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Arts and Entertainment

Escape This Post-Apocalyptic Pasadena Bunker Before Cannibals Get You

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Are you ready for Halloween, but don't know where to go until all the haunts start opening later this month? How about The Bunker Experience in Pasadena, where you have to escape a tunnel full of bad guys who want to eat you? You open a door on an ordinary street in Pasadena and enter a stairwell. At the bottom of the stairs, a woman pushes open the door. She's in military gear and looks like she's seen some shit. She doesn't have time for your questions, just hurry and get inside. She admits you and your friends into a bunker, which her group has been able to secure, for now, from The Vandals. See, inside The Bunker Experience, it's the year 2078. Global warming has wreaked havoc on the Earth and the remaining 10 percent of the population now lives in various subterranean bunkers. While the bunkers are in communication with one another, only one—the United Human Compound—is truly safe from malevolent intruders.

In any post­-apocalyptic world, there's always that one group that resorts to mayhem and cannibalism perhaps a little too quickly, and in this world, that's the Vandals. They and their leader, known as Lightcrawler, would love to get their hands on a map to UHC and really drive this whole apocalypse thing home by murdering the rest of the survivors. Your own bunker has been attacked by the Vandals, forcing you to flee to seek shelter elsewhere. Unfortunately, you have allowed the Vandals to follow you straight to this new bunker (which is super rude of you). Your only hope is to find a map to the UHC that has been hidden here and escape before the Vandals manage to break through the bunker's barriers and kill you. And then probably eat you. You're as good as dead out there if you don't find the map, and your fellow survivors estimate you have about 45 minutes before it's curtains.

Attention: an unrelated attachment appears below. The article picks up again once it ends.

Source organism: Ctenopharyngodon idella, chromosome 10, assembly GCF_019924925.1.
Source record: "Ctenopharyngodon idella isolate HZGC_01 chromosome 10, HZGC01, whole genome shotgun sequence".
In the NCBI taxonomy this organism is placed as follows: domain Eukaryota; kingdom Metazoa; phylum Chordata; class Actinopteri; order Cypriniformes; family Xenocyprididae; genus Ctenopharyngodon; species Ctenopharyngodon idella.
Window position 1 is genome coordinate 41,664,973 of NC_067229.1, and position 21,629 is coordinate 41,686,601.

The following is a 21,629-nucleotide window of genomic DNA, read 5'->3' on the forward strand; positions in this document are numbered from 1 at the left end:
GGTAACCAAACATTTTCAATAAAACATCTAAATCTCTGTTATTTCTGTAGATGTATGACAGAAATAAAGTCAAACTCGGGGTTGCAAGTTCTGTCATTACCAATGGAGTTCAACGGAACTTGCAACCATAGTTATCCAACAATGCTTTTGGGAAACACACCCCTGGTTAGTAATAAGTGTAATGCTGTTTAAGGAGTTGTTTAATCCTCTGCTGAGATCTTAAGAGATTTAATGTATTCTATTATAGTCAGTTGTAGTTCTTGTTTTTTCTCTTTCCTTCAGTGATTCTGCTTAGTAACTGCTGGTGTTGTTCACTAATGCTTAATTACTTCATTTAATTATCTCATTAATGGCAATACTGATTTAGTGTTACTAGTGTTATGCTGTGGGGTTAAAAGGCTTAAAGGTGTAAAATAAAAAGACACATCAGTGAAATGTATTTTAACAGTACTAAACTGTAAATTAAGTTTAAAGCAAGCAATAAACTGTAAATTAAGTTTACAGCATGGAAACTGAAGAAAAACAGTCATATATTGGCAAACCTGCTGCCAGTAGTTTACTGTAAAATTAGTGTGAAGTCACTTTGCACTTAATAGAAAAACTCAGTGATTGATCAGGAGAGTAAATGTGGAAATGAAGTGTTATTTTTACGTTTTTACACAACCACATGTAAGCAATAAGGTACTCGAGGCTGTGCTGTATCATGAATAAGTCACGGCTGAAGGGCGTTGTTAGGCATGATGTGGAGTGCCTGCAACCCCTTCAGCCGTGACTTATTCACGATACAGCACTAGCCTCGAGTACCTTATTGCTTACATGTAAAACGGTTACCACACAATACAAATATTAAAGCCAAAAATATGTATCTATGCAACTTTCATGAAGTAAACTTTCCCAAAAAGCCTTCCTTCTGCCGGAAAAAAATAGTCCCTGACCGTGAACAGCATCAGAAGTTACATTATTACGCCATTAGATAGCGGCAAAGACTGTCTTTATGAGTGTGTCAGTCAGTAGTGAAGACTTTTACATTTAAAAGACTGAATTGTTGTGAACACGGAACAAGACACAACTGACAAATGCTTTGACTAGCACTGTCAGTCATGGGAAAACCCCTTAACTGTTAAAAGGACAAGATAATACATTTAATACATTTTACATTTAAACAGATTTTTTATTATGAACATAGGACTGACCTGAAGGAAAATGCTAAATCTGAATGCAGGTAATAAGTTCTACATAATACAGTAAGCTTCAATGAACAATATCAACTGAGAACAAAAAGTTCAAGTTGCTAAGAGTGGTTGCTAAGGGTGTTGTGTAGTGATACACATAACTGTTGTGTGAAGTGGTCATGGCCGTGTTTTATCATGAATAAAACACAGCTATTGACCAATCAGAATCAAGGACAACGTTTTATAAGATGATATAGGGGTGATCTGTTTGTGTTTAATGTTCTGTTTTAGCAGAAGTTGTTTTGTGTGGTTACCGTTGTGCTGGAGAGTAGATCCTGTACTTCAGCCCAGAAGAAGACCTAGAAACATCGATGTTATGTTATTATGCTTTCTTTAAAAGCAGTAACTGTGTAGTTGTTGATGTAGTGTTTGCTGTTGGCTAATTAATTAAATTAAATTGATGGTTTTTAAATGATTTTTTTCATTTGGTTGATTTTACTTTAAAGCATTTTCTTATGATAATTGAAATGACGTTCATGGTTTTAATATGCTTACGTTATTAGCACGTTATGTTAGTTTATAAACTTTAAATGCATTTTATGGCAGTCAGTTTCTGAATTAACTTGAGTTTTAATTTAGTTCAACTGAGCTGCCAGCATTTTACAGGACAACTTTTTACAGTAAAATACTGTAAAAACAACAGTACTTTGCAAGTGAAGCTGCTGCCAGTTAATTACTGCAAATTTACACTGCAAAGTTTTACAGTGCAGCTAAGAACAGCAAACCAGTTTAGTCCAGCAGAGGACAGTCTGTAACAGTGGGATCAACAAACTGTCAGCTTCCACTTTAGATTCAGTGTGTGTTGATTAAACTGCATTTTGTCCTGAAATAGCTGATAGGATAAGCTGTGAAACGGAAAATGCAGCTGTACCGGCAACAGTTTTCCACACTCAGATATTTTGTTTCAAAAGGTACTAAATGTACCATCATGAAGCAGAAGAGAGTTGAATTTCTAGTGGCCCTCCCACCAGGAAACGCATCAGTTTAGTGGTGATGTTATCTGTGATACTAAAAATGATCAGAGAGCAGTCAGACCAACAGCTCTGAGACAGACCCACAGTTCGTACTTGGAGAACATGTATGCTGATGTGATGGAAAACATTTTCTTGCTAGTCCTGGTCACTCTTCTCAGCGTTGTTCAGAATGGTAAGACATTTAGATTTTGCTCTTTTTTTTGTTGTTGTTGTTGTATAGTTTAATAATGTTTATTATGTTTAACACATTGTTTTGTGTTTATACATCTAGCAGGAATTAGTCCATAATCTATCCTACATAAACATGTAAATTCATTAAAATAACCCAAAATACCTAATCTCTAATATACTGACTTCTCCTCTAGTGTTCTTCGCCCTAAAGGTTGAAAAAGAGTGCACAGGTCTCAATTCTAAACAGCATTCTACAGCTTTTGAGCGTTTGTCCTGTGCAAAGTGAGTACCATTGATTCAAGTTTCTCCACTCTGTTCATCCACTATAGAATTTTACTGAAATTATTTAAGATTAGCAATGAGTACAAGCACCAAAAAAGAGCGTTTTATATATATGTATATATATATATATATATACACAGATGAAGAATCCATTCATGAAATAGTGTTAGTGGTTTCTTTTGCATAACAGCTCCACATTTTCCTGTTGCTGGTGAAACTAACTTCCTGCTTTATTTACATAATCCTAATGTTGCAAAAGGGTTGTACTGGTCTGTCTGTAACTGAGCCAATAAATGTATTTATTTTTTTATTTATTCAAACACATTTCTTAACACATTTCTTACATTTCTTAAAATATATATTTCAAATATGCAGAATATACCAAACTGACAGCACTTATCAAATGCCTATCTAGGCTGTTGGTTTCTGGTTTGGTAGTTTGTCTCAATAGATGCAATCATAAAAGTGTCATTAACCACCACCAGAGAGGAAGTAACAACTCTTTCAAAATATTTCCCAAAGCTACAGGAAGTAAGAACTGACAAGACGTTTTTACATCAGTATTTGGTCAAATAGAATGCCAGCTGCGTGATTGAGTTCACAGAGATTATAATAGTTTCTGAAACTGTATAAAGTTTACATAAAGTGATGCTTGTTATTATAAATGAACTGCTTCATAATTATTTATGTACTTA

For those 45 minutes, the Bunker Experience is a lot like a traditional escape room, full of clue-finding, teamwork and riddle-solving. There is one actor in the room, who plays an injured, worn­-down survivor. If you need hints, he or she will help you. Unlike other escape rooms, however, creator Bea Egeto tells LAist her experience aims to be a fully immersive narrative told in several parts.

Egeto has a background in the entertainment industry producing web series. She had first imagined The Bunker Experience as an interactive, choose-your-own-adventure-style web series, where watchers would follow the adventure of a female hero with the option to set different paths for her as she navigated a ravaged world. However, once Egeto began playing escape rooms such as The Basement in Sylmar, it occurred to her that perhaps an actual hands-on experience might be a better way to proceed. The Basement, like Bunker Experience, is one of the few escape rooms that has an original, continuing story. The Basement's narrative revolves around a serial killer that traps his guests in his basement, but who will allow them to survive if they can solve all of his riddles and escape.